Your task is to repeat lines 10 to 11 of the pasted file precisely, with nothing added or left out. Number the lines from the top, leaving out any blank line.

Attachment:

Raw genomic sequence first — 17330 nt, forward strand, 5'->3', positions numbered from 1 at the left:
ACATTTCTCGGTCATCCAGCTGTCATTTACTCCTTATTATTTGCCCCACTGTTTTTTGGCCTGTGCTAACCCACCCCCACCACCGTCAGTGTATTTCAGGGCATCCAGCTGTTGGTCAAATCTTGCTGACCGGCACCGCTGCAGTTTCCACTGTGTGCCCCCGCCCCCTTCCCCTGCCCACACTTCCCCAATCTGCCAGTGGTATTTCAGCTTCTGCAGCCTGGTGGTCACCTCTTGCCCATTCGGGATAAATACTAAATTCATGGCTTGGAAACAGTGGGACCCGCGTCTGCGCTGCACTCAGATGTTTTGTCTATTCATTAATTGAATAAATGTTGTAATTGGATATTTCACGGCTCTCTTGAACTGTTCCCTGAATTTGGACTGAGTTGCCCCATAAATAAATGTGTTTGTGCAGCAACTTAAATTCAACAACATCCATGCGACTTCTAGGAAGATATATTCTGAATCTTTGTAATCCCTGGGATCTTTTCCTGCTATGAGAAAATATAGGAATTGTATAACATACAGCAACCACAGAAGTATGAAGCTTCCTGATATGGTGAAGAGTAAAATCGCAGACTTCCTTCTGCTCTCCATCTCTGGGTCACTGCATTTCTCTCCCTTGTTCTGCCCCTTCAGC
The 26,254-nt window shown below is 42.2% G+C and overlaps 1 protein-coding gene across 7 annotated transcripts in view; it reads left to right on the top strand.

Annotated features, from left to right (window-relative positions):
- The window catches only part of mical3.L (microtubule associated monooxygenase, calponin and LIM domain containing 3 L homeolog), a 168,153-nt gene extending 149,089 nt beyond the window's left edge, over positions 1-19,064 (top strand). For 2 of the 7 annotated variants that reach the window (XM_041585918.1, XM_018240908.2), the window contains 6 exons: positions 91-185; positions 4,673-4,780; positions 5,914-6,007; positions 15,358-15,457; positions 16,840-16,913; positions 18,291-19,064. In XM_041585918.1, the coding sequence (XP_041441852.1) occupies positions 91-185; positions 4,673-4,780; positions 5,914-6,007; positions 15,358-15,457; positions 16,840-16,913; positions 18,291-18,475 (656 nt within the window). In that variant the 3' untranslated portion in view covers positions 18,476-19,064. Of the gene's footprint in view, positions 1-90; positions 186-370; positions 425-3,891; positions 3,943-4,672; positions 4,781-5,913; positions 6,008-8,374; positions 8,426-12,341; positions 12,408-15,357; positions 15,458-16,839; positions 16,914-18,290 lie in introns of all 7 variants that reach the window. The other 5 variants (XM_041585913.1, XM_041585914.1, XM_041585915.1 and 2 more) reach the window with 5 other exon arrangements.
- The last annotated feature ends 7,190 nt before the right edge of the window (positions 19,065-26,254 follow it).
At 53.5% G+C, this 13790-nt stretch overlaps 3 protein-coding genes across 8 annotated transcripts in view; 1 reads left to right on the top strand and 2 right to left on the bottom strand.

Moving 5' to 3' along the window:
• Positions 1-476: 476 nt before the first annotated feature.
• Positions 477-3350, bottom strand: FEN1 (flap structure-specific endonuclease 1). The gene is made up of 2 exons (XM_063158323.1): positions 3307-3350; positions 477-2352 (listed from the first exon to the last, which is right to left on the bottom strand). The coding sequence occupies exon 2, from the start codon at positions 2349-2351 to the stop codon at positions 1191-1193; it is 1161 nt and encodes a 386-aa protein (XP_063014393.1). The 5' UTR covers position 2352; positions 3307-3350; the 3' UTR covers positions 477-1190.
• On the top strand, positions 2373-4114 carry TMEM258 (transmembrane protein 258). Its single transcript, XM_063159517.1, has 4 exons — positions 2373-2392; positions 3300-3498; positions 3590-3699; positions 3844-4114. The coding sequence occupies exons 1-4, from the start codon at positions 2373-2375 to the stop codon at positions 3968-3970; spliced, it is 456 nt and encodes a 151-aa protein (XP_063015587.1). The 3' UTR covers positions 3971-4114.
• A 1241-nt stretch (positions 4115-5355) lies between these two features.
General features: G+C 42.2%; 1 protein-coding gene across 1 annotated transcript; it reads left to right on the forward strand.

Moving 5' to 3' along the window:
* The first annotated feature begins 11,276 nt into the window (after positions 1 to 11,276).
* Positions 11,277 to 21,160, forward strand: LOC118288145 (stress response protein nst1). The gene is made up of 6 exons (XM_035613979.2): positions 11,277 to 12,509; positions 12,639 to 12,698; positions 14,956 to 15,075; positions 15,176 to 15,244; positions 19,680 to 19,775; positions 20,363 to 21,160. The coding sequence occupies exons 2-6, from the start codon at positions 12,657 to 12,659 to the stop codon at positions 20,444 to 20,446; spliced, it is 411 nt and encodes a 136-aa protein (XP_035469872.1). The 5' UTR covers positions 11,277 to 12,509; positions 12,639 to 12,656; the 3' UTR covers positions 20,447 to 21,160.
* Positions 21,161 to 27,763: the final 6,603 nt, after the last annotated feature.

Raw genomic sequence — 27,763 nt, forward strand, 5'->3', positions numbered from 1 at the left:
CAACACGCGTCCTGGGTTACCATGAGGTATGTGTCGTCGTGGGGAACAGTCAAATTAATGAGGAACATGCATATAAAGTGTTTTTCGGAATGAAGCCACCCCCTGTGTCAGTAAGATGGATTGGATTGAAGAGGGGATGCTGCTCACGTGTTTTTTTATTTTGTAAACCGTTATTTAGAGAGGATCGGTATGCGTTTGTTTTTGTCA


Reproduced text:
• Positions 477-3350, bottom strand: FEN1 (flap structure-specific endonuclease 1). The gene is made up of 2 exons (XM_063158323.1): positions 3307-3350; positions 477-2352 (listed from the first exon to the last, which is right to left on the bottom strand). The coding sequence occupies exon 2, from the start codon at positions 2349-2351 to the stop codon at positions 1191-1193; it is 1161 nt and encodes a 386-aa protein (XP_063014393.1). The 5' UTR covers position 2352; positions 3307-3350; the 3' UTR covers positions 477-1190.
• On the top strand, positions 2373-4114 carry TMEM258 (transmembrane protein 258). Its single transcript, XM_063159517.1, has 4 exons — positions 2373-2392; positions 3300-3498; positions 3590-3699; positions 3844-4114. The coding sequence occupies exons 1-4, from the start codon at positions 2373-2375 to the stop codon at positions 3968-3970; spliced, it is 456 nt and encodes a 151-aa protein (XP_063015587.1). The 3' UTR covers positions 3971-4114.